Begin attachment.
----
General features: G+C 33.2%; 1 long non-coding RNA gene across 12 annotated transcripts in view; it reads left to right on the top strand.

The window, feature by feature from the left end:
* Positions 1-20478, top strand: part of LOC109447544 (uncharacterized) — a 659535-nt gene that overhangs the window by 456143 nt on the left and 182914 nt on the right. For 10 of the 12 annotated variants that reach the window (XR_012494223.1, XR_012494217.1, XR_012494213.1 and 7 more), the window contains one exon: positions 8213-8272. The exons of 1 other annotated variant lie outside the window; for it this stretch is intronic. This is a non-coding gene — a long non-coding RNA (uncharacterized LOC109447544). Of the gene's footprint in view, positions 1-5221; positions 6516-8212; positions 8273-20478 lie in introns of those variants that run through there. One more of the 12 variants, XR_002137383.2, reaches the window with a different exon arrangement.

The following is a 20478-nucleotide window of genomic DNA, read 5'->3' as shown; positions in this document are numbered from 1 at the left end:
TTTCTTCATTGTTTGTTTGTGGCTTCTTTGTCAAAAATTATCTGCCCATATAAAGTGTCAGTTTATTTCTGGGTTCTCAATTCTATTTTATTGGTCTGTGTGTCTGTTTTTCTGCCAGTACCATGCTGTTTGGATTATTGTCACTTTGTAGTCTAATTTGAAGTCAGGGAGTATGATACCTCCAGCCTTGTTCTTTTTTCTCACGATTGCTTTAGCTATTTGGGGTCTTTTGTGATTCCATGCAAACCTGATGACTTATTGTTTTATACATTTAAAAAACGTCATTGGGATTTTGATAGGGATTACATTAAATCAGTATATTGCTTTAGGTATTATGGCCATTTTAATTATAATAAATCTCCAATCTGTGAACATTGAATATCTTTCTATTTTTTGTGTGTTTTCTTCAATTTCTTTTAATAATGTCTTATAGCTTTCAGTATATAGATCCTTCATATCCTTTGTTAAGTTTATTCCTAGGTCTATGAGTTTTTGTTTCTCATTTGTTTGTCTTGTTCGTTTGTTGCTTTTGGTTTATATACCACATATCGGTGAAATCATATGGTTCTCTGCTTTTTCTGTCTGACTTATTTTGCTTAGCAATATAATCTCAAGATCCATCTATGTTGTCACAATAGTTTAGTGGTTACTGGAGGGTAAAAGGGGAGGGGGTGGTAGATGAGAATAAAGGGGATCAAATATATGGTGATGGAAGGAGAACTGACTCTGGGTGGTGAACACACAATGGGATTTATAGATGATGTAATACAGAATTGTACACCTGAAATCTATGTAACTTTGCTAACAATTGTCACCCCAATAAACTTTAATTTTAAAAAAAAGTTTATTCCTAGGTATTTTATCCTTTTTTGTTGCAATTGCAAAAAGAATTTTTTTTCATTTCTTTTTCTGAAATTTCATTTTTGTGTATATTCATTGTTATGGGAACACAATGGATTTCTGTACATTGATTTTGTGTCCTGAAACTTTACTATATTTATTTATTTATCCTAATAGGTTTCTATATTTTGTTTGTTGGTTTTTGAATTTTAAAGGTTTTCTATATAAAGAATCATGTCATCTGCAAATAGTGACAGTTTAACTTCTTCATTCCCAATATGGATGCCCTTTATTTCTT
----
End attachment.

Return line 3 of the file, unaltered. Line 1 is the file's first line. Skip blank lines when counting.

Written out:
* Positions 1-20478, top strand: part of LOC109447544 (uncharacterized) — a 659535-nt gene that overhangs the window by 456143 nt on the left and 182914 nt on the right. For 10 of the 12 annotated variants that reach the window (XR_012494223.1, XR_012494217.1, XR_012494213.1 and 7 more), the window contains one exon: positions 8213-8272. The exons of 1 other annotated variant lie outside the window; for it this stretch is intronic. This is a non-coding gene — a long non-coding RNA (uncharacterized LOC109447544). Of the gene's footprint in view, positions 1-5221; positions 6516-8212; positions 8273-20478 lie in introns of those variants that run through there. One more of the 12 variants, XR_002137383.2, reaches the window with a different exon arrangement.